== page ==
without the emphasis I have added, reveals its vast breadth
and overreaching scope, extending to plaintiff's entire
litigation history as a claimant, without limitation. More
depressing, however, is close examination of BP's
arguments, the outdated discovery scope standards principally
relied upon and its mis-statement of the only ruling BP cites
in its papers that was correctly decided by one of my local
colleagues, who applied the proper current legal standard and
permitted the defendant in her case to obtain much less than
BP seeks here.
Federal Rules of Civil Procedure do not provide specifically
for motions for reconsideration. Cressionnie v.
Hample, 184 Fed. App'x 366, 369 (5th Cir. 2006);
Shepherd v. Int'l Paper Co., 372 F.3d 326, 328
(5th Cir. 2004). The standard of review is not so clear in
the Fifth Circuit for deciding whether to grant
reconsideration of a discovery order. District courts in the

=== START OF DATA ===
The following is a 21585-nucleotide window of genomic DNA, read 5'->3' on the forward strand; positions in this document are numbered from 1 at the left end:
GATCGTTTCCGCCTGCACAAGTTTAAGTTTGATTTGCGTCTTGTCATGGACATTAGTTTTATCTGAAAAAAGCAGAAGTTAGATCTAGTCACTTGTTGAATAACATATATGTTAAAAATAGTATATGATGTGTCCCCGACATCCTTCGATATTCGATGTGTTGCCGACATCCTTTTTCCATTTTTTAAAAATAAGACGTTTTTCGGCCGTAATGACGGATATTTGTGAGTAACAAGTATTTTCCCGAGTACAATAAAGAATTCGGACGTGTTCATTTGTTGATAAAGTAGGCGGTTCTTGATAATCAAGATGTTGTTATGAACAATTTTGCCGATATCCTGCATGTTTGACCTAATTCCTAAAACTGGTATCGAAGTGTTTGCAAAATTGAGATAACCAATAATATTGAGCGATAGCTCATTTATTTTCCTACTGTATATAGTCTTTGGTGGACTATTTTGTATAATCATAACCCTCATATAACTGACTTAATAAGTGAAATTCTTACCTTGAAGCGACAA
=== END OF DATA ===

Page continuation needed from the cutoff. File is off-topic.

Fifth Circuit have typically applied Rule 59(e) standards
when reviewing motions to reconsider interlocutory orders,
especially as to orders that ruled on dispositive motions, in
cases in which a final judgment has not yet been entered.
However, some courts in the Fifth Circuit have analyzed
motions to reconsider interlocutory orders under Rule 54(b),
which provides that “any order or other decision,
however designated, that adjudicates fewer than all the
claims or the rights and liabilities of fewer than all the
parties . . . may be revised at any time before the entry of
a judgment adjudicating all the claims and all the
parties' rights and liabilities.” Fed.R.Civ.P.
54(b). These courts have held that
[m]otions to reconsider that challenge a prior judgment on
the merits are treated as arising under either Rule 59(e) or
Rule 60(b), depending on the timing. A motion to reconsider
an interlocutory order is considered under Rule 54(b), which
provides courts “the inherent procedural power to
reconsider, rescind, or modify an interlocutory order for
cause seen by it to be sufficient.”
Martikean v. United States, No. 3:11-CV-1774-M-BH,
2014 WL 4631620, at *2 (N.D. Tex. Sept. 16, 2014) (quoting
Iturralde v. Shaw Group, Inc., 512 Fed.Appx. 430,
432 (5th Cir. 2013)) (citing Cressionnie v. Hample,